Facebook ‘regrets’ earthquake balloon blunder
FACEBOOK says it "regrets" an algorithm blunder that caused balloons and confetti to appear over posts about the deadly earthquake in Indonesia this month.
Following the killer quake on the island of Lombok on Sunday - which has so far claimed at least 142 lives and injured more than 200 - users took to the social network to share their messages of condolence and support.
But many were shocked to find certain comments had triggered Facebook's celebratory animation feature to flood their screens, raining the messages of support with balloons and confetti.
It seems the blunder was sparked by posts that contained the word "selamat" - which can mean "safe" or "uninjured", but can also mean "congratulations", depending on the context.
Clearly misinterpreted by the platform's interpreting algorithm to mean the latter, the comments prompted the festive animations whenever it was shared.
"This feature (a text animation triggered by typing 'congrats') is widely available on Facebook globally, however we regret that it appeared in this unfortunate context and have since turned off the feature locally," Lisa Stratton, a Facebook spokesman, told Motherboard in an email. "Our hearts go out to the people affected by the earthquake."
Herman Saksono, an Indonesian computer science PhD student, spotted the blunder over the weekend.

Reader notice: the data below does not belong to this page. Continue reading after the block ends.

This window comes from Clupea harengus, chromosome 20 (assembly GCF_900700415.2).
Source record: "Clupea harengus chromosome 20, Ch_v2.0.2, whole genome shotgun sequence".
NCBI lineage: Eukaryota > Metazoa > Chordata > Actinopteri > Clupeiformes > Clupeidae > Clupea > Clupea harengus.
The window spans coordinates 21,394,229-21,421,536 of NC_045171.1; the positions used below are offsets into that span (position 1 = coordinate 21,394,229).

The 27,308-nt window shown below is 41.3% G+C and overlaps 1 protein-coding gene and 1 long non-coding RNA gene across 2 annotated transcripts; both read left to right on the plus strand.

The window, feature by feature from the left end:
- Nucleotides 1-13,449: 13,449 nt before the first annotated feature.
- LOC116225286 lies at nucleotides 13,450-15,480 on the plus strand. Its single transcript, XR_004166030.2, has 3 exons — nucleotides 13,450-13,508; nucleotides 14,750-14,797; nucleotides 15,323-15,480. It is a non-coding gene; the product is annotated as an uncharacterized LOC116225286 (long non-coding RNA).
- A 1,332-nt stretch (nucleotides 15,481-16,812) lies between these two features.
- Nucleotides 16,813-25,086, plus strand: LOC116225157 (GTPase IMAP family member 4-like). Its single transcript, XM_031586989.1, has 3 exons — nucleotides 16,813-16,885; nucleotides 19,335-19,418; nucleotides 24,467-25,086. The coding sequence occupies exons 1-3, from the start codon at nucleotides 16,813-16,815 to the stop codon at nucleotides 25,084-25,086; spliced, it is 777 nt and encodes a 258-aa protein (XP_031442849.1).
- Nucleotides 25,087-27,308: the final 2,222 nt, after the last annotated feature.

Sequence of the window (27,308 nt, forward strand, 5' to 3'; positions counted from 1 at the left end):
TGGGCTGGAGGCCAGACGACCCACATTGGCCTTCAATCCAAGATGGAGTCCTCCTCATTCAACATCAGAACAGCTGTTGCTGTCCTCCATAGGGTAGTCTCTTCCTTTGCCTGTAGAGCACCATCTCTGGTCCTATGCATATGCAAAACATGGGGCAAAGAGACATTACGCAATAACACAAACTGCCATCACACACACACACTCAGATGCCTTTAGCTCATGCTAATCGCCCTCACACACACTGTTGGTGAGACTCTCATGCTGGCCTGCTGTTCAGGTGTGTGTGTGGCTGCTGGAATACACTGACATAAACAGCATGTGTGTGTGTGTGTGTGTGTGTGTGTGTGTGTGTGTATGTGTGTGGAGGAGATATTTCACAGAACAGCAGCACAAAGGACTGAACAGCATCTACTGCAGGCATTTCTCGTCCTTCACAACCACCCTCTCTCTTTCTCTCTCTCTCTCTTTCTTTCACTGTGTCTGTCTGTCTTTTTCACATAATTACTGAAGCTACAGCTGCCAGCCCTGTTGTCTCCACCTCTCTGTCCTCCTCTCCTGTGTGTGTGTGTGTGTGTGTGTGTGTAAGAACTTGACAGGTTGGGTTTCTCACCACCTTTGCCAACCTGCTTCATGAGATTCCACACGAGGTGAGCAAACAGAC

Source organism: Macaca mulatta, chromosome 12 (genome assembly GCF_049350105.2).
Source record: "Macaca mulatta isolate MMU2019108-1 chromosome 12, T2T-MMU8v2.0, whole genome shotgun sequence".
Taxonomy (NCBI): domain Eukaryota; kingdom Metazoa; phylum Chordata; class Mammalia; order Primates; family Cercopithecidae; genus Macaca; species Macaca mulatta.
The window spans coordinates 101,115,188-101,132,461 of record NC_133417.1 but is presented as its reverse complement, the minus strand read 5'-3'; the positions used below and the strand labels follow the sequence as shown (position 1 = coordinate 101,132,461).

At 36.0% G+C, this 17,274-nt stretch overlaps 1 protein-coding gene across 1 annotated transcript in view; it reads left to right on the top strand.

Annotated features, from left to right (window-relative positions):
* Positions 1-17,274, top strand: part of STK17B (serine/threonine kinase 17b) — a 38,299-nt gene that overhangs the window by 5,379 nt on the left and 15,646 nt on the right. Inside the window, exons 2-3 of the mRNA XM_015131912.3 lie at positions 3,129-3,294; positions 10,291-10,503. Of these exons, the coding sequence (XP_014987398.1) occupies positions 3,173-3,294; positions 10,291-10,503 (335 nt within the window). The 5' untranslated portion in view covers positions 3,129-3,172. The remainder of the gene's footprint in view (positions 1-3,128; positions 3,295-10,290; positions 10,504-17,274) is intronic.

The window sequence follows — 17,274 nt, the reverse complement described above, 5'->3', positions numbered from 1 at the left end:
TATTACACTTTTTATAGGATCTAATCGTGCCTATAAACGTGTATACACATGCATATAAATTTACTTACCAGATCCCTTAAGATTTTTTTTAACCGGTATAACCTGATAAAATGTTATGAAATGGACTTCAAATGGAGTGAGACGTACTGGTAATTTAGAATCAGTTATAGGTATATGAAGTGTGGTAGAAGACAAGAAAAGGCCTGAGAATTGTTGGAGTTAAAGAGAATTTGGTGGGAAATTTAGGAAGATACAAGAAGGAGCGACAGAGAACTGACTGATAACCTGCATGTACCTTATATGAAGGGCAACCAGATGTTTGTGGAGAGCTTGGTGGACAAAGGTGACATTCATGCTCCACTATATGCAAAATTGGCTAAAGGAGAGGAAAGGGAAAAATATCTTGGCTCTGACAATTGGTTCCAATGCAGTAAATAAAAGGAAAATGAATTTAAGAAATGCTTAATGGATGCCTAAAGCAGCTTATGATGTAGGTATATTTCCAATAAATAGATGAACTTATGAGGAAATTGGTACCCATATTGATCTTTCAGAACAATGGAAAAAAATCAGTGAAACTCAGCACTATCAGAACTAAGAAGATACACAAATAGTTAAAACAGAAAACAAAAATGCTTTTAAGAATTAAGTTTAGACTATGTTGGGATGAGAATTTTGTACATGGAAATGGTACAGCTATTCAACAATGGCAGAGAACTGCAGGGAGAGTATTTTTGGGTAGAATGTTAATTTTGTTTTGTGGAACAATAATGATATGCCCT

"'Congrats' in Indonesian is 'selamat'. Selamat also means 'to survive'," he tweeted. "After the 6.9 magnitude earthquake in Lombok, Facebook users wrote 'I hope people will survive.' Then Facebook highlighted the word 'selamat' and throw some balloons and confetti."
More than 10,000 people were evacuated in the aftermath of the quake, including 4600 foreign and domestic tourists across the three Gili islands off Lombok.
The 7.0 magnitude quake struck at 7.45pm local time on Sunday, August 5.
Rescuers have located victims beneath flattened buildings, with one woman pulled alive from the rubble of a collapsed mosque, which fell as people were praying.
Oxfam said it was providing clean drinking water and tarpaulin shelters to 5000 survivors, but more than 20,000 estimated have been displaced.
A tsunami warning was issued in the aftermath covering the surrounding regions, but has since been lifted.
It comes just a week after Lombok was rocked by another earthquake that killed 17 people.
The National Disaster Mitigation Agency (BNPB) said the death toll was expected to rise after reports of thousands of buildings collapsing, especially in the north, the quake's epicentre.